An asset management solution from Mainpac was selected by a major power plant in Sydney to better manage and maintain its assets for maximum equipment uptime.
Mainpac’s 2011 Enterprise Asset Management (EAM) software was chosen to provide better visibility into their assets and assist in achieving their goal of better management and maintenance of spare parts.
The Smithfield Energy Facility in Sydney, New South Wales owned by Marubeni Power Development Australia is a power cogeneration facility providing electricity and steam to customers including an electricity wholesaler and a paper manufacturer. With customers relying on Smithfield to provide uninterrupted service, the asset intensive operation with more than 8,500 assets needed a better way to manage and maintain its assets to maximise equipment uptime.
Major challenges for Site Manager Michael Heazlewood include keeping the plant running and staying on top of maintenance, covering both upgrades and obsolescence. Getting their routine and outage maintenance spare parts under control is one of the challenges they are working on this year.
According to Michael, to minimise costs and reduce the need for extensive storage space, the power plant keeps a relatively low inventory of spare parts, which is built up for planned outage periods as needed. These parts are used up during the scheduled maintenance, depleting their inventory again. The plant is also working on changing their maintenance approach to more of a condition-based system to extend the intervals between outages.
In order to extend maintenance intervals and effectively set and manage the overall maintenance strategy for the Smithfield facility, Michael needed a state-of-the-art asset management system that could be fully customised and supported locally.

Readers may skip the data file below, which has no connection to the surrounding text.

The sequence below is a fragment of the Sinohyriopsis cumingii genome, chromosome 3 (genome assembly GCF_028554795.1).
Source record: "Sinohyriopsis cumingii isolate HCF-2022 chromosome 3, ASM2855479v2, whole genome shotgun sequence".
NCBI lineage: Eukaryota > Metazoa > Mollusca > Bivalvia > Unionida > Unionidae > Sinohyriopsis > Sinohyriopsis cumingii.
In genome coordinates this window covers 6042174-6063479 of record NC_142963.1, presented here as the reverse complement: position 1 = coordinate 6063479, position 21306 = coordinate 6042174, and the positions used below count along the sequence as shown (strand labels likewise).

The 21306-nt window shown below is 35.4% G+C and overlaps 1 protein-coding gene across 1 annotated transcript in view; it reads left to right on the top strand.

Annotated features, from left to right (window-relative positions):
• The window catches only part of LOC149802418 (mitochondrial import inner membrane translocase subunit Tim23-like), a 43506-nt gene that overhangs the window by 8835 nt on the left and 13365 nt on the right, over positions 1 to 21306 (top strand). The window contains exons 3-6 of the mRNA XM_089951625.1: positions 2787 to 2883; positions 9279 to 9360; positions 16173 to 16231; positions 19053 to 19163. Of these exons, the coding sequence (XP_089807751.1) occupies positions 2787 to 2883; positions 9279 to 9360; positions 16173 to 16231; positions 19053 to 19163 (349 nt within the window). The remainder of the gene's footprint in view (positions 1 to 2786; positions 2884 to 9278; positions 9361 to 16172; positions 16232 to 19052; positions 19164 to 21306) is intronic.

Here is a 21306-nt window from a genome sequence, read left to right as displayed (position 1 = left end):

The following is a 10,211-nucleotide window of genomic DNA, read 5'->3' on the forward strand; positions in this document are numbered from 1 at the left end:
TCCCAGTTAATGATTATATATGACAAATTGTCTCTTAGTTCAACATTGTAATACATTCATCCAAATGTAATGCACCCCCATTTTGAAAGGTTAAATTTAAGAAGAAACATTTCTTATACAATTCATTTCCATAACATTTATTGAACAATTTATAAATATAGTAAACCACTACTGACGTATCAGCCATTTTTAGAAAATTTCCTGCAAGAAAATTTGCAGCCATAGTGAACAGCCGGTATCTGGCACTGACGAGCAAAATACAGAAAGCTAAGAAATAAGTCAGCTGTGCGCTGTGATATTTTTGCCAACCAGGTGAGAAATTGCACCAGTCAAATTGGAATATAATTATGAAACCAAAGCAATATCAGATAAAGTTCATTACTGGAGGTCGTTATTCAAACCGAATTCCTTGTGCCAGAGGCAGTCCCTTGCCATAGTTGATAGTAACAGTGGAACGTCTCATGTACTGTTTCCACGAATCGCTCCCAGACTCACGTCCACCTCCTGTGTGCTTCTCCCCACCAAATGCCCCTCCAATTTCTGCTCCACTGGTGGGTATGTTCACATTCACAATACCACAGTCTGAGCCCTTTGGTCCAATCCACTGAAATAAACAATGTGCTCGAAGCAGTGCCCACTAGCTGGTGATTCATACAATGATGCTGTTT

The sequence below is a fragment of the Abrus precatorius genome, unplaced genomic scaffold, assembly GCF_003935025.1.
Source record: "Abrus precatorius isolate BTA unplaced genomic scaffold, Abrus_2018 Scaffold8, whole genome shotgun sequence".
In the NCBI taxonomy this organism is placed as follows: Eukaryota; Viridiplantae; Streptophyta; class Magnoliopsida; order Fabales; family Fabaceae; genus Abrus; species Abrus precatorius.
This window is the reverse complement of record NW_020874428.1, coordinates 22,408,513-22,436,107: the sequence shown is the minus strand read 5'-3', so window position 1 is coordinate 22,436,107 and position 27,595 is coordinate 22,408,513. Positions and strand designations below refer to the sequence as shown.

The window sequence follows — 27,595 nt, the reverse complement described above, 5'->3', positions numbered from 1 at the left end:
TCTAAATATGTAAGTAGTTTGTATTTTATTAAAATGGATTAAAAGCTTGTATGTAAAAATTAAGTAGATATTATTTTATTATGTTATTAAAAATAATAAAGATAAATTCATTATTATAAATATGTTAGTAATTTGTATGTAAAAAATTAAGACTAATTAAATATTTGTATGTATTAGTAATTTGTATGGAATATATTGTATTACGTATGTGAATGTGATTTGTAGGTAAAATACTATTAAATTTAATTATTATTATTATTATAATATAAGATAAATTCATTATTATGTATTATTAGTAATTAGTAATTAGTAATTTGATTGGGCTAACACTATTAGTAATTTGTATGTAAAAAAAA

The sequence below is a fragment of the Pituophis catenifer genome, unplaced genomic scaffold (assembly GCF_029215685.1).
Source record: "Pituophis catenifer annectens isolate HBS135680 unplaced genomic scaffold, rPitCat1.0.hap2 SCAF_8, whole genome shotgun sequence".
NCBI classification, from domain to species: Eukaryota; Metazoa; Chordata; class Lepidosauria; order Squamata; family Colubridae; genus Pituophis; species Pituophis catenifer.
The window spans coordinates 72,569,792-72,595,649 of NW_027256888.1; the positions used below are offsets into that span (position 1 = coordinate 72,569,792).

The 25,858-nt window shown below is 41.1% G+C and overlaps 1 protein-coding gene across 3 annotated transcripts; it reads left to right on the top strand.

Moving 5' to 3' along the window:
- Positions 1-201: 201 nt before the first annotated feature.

Mainpac 2011 enables the facility to structure their view of their assets a lot better, which gives them a clearer picture of their maintenance operations. Following the implementation of the asset management system, the facility discovered they had approximately 8,500 assets where previously there was visibility only into about half that number.
Mainpac 2011 allows users to segregate and structure asset data to suit the organisation’s requirements. The flexible operational views can be arranged in hierarchies across multiple levels. It also allows users to define basic asset records including spare parts. Users can generate predictive and preventive maintenance work by recording the assets’ status, condition and criticality.
Michael says that Mainpac will allow them to strategically and effectively manage their assets, particularly from a maintenance and outage perspective. He particularly mentions the seamless migration and the simple system that they can customise and expand going forward. In future, Michael plans to use Mainpac 2011 to manage his purchasing system.